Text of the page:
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  • Being Watched: Yvonne Rainer and the 1960s
  • MJ Thompson (bio)
Being Watched: Yvonne Rainer and the 1960s. By Carrie Lambert-Beatty. Cambridge: MIT Press, 2008; 384 pp. $34.95 cloth.

In 1999, when dance scholar Ramsey Burt lead a seminar on the 1960s at New York University—the same season that Yvonne Rainer returned to dance with a performance of Trio A Pressured at Judson Memorial Church—the project for many of us in the room lay in trying to match the historical narrative of the period with the material evidence of the newly reconstructed work itself. When the dancer/choreographer Douglas Dunn visited the class to talk about performing Trio A and other iconic works from the time, his own recollection of the period as perhaps less politically engaged than historical accounts have argued boosted the sense of a gap between the actions of Judson Dance Theater—danced and otherwise—and the veils of hindsight.

With the publication of Carrie Lambert-Beatty's Being Watched: Yvonne Rainer and the 1960s that gap is bridged. Lambert-Beatty's book is at once a rigorous archival investigation and a remarkable critical analysis of Rainer's oeuvre as a sustained theorization of spectatorship. While dance scholars are no doubt familiar with this thread of Rainer's work—Trio A and her often referenced "No" manifesto from 1965 spring to mind for many—what's new is the attention given by Lambert-Beatty (using the tools of visual theory, art history, and a number of newly accessible archives) to Rainer's ambiguous relation to the body in action and in representation, and to the politics therein (Rainer 1974:51).

Taking off from Rainer's much-quoted phrase, "Dance is hard to see," Lambert-Beatty gives precedence to an understanding of the artist's work as shaped by the cultural anxieties of the period, including the war in Vietnam and the rise of mass media. Reading with and against "the mass media that are always in the background of the work Rainer was involved in, shaping [End Page 227] habits of spectatorship, conditioning our seeing of bodies offered to view," the author finds in Rainer's work a more persistent concern with audiences and the political discourse around watching than other accounts have allowed (xiv).

The first three chapters examine instances of "sculpting" the viewing process for dance in ways surprising and riveting. In "Judson Dance Theater in Hindsight," Lambert-Beatty grapples with the burden of history as scholars have inherited it and as the dancers of the time experienced the problem: to make dance, at a moment when bodily presence and liveness were being challenged in unprecedented ways by the rise of mediated imagery. She writes, "these artists had to dramatize and make problematic, to present and represent, the relation of artist and viewer, and this urge makes historical sense in relation to the increasing omnipresence of media in the cultural surround" (71).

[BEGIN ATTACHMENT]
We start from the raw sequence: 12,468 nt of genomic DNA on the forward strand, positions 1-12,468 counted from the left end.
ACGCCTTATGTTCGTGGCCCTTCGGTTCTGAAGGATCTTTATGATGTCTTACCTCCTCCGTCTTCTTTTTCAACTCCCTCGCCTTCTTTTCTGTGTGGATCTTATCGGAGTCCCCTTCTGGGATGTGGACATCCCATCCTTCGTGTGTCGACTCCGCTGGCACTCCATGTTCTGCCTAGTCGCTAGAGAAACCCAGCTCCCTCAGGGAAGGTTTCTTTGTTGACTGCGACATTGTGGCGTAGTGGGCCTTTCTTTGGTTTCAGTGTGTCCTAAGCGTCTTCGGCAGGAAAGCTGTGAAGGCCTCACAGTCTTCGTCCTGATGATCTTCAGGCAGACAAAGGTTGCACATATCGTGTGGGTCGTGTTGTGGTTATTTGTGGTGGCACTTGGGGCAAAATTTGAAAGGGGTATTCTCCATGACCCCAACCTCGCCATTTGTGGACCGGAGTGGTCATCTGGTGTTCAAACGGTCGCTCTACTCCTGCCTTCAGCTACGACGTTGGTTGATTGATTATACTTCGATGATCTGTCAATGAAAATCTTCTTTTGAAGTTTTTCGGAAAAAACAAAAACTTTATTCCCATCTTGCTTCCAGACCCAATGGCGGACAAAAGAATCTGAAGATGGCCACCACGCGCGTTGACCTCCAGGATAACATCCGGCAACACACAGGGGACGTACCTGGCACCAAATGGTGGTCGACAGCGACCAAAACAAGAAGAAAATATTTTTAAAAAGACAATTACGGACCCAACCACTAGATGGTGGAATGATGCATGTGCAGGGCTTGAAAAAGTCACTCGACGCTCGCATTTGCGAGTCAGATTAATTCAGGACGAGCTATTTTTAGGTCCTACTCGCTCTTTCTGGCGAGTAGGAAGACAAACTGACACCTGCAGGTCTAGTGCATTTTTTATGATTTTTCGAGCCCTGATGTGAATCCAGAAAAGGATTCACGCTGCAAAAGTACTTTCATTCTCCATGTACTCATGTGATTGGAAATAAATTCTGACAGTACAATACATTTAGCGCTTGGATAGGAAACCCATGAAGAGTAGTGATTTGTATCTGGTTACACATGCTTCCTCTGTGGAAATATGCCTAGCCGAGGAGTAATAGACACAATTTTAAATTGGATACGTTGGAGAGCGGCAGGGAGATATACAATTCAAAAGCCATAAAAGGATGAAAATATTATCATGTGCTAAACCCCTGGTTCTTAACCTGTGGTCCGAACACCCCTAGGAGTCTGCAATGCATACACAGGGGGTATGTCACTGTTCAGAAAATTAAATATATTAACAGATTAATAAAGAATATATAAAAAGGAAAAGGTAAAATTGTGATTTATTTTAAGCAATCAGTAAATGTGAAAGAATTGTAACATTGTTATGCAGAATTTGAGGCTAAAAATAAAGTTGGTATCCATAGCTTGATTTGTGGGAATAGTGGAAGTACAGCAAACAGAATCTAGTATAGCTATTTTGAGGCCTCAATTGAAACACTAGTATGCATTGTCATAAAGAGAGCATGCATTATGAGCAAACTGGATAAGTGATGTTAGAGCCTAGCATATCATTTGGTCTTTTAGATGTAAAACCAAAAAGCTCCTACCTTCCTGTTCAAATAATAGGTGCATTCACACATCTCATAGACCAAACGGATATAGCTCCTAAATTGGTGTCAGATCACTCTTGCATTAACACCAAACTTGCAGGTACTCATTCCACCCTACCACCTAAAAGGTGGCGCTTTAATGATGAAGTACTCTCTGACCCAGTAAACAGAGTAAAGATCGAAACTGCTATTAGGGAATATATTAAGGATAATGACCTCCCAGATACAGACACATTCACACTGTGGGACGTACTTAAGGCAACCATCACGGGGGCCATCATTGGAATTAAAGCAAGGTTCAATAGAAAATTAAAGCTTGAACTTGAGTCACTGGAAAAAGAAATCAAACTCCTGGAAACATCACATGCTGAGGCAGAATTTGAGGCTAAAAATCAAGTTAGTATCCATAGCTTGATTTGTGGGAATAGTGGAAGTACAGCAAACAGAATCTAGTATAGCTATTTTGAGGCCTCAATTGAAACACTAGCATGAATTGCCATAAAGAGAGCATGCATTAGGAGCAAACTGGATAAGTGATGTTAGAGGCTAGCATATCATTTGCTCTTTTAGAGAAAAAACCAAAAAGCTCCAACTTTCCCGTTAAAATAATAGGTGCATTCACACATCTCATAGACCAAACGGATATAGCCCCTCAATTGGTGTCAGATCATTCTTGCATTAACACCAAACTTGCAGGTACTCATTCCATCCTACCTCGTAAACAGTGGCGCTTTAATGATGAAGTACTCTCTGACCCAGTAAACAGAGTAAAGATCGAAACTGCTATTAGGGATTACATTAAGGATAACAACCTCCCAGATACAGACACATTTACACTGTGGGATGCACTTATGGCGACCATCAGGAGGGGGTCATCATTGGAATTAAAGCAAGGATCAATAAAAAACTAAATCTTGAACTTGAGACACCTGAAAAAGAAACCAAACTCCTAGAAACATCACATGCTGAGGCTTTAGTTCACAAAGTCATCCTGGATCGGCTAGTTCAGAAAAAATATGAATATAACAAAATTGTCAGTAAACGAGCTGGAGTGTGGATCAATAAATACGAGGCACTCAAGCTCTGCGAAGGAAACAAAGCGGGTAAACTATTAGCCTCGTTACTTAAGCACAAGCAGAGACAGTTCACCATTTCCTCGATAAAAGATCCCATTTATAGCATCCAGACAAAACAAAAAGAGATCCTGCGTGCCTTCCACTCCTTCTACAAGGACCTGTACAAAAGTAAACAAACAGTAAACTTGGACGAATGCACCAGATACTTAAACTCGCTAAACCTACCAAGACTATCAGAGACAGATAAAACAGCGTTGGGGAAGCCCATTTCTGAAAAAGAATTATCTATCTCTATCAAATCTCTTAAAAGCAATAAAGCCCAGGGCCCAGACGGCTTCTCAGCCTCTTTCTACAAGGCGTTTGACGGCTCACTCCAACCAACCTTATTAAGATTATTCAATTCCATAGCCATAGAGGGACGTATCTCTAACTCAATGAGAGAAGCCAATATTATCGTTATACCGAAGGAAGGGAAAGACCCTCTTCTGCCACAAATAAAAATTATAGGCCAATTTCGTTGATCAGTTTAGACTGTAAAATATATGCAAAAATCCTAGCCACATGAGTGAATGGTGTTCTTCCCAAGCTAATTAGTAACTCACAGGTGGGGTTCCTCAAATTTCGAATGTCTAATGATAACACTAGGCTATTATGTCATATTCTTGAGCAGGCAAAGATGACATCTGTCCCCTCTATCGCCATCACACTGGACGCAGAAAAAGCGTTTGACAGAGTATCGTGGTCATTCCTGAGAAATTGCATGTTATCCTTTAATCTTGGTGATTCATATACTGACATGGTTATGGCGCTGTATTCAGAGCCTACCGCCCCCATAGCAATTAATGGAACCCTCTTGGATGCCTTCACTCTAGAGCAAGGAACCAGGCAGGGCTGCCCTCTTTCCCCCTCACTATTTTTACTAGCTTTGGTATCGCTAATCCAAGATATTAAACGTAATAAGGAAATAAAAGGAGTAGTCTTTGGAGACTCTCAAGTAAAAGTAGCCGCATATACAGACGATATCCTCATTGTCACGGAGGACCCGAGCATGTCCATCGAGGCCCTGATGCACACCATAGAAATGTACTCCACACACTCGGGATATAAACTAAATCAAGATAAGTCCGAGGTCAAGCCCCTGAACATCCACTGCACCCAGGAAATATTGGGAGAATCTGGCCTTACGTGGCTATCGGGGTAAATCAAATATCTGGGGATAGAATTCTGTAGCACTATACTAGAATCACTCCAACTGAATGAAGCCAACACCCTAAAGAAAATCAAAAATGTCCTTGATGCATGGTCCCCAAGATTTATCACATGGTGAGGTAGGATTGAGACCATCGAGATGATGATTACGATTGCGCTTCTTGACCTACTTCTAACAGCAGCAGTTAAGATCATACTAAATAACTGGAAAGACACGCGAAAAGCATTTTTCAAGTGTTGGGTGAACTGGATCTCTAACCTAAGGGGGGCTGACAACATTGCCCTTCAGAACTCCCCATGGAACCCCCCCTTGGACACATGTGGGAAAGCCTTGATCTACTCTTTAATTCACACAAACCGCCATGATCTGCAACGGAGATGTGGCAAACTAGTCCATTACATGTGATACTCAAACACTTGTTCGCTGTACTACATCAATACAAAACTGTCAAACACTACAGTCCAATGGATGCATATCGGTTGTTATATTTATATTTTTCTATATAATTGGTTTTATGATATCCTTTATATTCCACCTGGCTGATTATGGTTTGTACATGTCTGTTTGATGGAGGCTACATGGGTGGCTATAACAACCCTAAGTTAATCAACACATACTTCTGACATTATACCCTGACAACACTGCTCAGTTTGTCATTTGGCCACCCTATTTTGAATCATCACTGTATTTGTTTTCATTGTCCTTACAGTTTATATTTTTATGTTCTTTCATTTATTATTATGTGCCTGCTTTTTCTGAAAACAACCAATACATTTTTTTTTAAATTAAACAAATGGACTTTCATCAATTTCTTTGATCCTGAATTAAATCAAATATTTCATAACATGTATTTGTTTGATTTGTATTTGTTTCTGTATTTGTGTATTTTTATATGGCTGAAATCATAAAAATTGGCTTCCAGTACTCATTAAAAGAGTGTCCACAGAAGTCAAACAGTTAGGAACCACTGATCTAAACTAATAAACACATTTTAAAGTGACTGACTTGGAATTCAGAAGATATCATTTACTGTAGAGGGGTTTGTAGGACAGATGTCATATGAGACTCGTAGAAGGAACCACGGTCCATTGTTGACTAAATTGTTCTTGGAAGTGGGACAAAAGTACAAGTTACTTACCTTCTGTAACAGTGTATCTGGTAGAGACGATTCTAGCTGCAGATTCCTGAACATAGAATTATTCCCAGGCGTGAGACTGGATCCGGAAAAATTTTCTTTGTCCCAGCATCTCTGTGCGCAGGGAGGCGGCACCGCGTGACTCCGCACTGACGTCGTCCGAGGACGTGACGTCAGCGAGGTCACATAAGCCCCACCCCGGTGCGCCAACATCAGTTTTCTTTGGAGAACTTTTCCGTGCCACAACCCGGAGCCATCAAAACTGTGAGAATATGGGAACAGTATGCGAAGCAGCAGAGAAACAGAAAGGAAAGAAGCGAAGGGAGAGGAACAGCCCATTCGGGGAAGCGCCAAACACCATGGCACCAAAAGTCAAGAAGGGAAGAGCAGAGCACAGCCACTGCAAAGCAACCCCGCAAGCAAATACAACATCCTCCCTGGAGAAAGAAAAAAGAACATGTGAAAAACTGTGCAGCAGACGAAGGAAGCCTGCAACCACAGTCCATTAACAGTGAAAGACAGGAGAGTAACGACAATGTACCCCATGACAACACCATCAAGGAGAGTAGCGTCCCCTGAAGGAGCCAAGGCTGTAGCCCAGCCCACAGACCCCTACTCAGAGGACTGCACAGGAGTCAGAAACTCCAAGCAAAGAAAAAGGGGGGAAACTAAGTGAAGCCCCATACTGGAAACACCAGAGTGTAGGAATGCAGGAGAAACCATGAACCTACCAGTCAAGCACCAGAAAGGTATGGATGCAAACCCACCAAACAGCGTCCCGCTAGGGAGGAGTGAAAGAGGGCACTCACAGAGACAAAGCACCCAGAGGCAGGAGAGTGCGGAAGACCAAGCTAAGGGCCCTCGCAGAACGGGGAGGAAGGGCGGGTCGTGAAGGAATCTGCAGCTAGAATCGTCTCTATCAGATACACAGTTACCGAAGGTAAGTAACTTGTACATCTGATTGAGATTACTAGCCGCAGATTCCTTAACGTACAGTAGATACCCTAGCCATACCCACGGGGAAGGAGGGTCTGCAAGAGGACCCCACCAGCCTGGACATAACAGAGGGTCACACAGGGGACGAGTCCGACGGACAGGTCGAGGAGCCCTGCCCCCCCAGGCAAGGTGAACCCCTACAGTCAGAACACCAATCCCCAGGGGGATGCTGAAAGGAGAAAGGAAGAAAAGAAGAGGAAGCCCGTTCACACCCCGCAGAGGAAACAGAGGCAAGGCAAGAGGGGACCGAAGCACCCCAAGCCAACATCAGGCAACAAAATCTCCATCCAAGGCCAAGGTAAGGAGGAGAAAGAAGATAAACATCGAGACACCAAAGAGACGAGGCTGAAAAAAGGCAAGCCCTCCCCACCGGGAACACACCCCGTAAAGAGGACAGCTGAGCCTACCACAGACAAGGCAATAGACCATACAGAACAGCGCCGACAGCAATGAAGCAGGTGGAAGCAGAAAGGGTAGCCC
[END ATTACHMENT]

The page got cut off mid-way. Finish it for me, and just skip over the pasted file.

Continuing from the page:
With subsequent chapters "Sections and Chunks: Serial Time" and "Mediating Trio A," the author takes up ordinary movement as a particular handling of time and attention, noting the stop-start or fractured aspect of many dances from this period. Following Barthes's discussion of how photography commits the whole to the surface of the image (see Barthes 1977), Lambert-Beatty reads the continuous flow of movement in Trio A as "one continuous photogenic moment" (164) and she identifies a photographic dimension in Judson work that is simultaneously pictorially quotational, indexical, and infinitely reproducible. "Other Solutions," a study of Rainer's five short films from the decade, carefully takes up the problem of object/ subject confusion as it played out in her work and, by implication, in dance more broadly. For Lambert-Beatty, Rainer's object-like treatment of bodies invites audiences "to see that human beings could be treated like things, but to see it 'oddly'" (198). A final chapter, "Performance Demonstration," examines Rainer's lesser-known overtly political works—including WAR (1970) and Street Action (1970)—and offers a vision of "political art" as the forced acknowledgement for spectators of the distance and disparity between performance happening in theatrical space and live events unfolding in geographic location...


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pp. 227-229
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